In 1688, the Swiss doctor Johannes Hofer identified a new disease “originating from the desire to return to one’s native land.” Sufferers sank into a chronically “sad mood,” he wrote, their faces lifeless and haggard. Hofer called the new illness “nostalgia,” fusing a pseudoscientific neologism out of the Greek words for “return” (nostos) and “pain” (algos). A disease of the imagination that eventually infected the body, nostalgia, as Hofer described it, caused its victims to lose all sense of time; the boundaries between past, present, and future, the real and the imaginary, broke down. In the centuries since Hofer’s now-discredited discovery, nostalgia has detached from its scientific roots, morphing from a curable ailment into a chronic cultural condition. Temporal disorientation and historical delusion are now the province of politics rather than medicine. But if there’s a condition that defines political debate in the United States today, it’s not longing for the past but fear of it—and fear of one decade in particular. The victims of this new illness enjoy a relationship to history every bit as confused as that of Hofer’s nostalgics.
The Republican response to Joe Biden’s State of the Union address was just five sentences old when this new phobia scored a mention. “Instead of moving America forward, it feels like President Biden and his party have sent us back in time—to the late ’70s,” Iowa Governor Kim Reynolds said in March. The 1970s: decade of stagflation, impending nuclear holocaust, labor mutiny, urban decay, on-screen chainsaw massacres and off-screen serial killers, unaffordable meat and unavailable gas. After decades in which politicians of all stripes have held the postwar years up as an example of progress toward a more perfect society, the reigning political mood across the United States and the West today is not nostalgia but nostophobia, not veneration of the “New Deal order” or a fictitiously harmonious 1950s, but fear—even, on occasion, terror—of a return to the 1970s. Trump loyalist Peter Navarro has claimed that “a feckless Team Biden has set America up for a new round of 1970s-style stagflation,” while historian Niall Ferguson recently argued that “the 2020s could actually be worse than the 1970s.” But it’s not only right-wingers raising these fears; what’s remarkable about the new nostophobia is how widely shared it is. The World Bank has warned of a regression to the 1970s, and Wall Street is now convinced we’re in for a stagflationary shock. Across politics, business, and the media, the 1970s are universally seen as the decade to which “no one wants to return,” as Treasury Secretary Janet Yellen has put it. When Yellen and Navarro can make common cause, you know that something truly unusual is afoot.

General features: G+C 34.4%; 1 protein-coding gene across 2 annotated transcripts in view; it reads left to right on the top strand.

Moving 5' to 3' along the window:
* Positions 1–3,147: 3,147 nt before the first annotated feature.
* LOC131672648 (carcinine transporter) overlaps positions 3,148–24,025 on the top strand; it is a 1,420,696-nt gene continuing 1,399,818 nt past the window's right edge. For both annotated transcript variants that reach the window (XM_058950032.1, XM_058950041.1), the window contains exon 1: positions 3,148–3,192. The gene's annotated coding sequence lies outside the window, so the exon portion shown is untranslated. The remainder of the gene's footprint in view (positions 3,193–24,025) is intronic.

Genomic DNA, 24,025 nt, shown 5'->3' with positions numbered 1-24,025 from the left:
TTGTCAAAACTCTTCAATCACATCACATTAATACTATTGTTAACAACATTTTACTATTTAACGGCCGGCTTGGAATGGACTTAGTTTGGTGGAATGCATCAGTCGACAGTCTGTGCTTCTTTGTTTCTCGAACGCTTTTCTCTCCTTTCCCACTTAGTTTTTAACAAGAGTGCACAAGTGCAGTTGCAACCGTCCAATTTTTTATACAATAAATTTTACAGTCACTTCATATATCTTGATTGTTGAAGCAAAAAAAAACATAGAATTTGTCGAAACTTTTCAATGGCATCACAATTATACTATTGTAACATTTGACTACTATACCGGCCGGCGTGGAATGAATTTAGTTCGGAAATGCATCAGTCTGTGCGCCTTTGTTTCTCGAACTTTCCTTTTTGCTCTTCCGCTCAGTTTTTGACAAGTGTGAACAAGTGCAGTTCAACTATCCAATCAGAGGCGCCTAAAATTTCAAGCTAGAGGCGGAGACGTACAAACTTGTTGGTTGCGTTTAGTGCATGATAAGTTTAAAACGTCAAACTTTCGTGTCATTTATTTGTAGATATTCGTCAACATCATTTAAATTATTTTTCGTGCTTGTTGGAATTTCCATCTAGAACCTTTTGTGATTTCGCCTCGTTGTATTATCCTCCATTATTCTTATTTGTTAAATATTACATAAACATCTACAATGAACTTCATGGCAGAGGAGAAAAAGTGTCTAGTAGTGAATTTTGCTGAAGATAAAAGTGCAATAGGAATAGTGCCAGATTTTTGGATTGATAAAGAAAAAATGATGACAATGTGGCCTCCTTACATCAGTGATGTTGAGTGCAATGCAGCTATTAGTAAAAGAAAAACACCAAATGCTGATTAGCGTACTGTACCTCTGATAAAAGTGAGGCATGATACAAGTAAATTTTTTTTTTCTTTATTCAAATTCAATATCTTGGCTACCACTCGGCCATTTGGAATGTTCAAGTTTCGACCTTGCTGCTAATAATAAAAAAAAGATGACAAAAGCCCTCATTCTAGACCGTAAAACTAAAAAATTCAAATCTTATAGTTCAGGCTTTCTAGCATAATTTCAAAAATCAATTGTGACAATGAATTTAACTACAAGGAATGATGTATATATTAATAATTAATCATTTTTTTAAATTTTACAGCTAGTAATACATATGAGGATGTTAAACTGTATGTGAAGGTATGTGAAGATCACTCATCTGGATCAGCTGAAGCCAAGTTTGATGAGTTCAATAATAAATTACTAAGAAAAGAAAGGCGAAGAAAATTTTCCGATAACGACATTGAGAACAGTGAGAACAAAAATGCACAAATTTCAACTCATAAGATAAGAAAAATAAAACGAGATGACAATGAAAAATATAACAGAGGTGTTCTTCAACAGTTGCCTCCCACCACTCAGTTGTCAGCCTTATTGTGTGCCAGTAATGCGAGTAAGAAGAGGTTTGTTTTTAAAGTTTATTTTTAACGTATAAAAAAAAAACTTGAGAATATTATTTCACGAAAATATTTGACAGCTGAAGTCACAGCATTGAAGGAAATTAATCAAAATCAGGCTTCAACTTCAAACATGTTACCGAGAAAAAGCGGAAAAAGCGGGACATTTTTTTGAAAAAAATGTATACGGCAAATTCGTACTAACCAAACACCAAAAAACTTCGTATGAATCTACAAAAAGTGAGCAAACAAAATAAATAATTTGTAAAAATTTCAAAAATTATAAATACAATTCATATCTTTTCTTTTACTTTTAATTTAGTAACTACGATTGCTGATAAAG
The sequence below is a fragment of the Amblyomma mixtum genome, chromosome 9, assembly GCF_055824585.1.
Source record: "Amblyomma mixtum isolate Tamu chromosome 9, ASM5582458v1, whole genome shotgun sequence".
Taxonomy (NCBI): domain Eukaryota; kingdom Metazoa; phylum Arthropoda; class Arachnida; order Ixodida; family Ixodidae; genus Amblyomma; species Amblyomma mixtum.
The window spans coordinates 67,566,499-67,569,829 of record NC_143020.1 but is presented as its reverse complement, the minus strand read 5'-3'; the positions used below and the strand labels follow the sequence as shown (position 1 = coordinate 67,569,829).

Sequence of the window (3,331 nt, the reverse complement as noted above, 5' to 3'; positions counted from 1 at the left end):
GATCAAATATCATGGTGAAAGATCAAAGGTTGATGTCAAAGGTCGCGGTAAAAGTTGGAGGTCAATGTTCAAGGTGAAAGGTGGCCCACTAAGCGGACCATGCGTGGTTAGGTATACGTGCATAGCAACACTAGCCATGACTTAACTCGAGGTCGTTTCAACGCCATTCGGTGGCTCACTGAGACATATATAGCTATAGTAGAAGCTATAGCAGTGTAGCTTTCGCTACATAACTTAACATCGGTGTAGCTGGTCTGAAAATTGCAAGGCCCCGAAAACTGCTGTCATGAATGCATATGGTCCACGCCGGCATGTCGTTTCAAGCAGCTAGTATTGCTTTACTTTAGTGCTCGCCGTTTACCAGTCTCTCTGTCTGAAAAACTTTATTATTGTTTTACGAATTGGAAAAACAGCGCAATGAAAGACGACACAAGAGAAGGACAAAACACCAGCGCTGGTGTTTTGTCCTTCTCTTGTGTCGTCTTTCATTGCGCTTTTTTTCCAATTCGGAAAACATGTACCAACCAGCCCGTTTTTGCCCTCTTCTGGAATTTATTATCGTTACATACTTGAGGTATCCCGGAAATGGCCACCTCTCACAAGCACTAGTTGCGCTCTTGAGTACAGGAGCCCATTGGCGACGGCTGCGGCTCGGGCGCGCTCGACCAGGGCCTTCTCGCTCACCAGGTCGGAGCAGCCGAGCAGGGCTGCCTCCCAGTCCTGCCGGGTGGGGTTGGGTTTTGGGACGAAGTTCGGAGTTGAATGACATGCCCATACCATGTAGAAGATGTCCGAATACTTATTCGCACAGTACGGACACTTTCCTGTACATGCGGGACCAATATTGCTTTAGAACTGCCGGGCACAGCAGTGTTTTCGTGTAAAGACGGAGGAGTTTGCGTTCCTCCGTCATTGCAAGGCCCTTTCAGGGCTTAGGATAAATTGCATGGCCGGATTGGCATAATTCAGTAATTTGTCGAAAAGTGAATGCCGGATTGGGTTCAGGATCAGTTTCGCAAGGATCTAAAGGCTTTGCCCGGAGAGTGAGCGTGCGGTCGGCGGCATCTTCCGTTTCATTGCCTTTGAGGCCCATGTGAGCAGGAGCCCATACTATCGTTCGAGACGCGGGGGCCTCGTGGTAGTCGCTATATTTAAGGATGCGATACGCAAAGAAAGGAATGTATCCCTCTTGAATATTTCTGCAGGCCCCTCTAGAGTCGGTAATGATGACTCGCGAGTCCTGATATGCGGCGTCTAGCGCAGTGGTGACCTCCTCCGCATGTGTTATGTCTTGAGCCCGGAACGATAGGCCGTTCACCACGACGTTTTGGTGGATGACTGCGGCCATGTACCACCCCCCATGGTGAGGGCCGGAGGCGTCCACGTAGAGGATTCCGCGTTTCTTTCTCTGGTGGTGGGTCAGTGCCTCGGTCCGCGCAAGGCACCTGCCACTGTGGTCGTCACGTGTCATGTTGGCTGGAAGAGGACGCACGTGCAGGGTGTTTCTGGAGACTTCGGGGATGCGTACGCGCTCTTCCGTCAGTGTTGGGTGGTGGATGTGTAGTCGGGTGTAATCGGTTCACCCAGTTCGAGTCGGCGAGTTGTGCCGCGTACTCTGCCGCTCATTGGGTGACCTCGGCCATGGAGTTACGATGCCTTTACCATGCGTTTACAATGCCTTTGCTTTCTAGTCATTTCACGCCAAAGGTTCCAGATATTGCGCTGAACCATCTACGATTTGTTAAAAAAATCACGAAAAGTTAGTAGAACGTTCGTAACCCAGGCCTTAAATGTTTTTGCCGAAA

The proximate cause of this new epidemic of panicky historical analogizing is inflation. Supply chain disruptions triggered by the pandemic and Russia’s invasion of Ukraine have forced consumer prices in many leading economies to climb to heights not seen in four decades. Trailing in the wake of this resurgent inflation have come a thousand think pieces and research papers warning of the risks of a return to the last decade scarred by serious price hikes—a decade in which inflation, we are told, paved the way for crime and riots, a societywide breakdown in law and order. Google searches for the words “stagflation” and “1970s” reached their highest level ever between April and June of this year. The 1970s have become a living ghost that haunts the post-pandemic United States.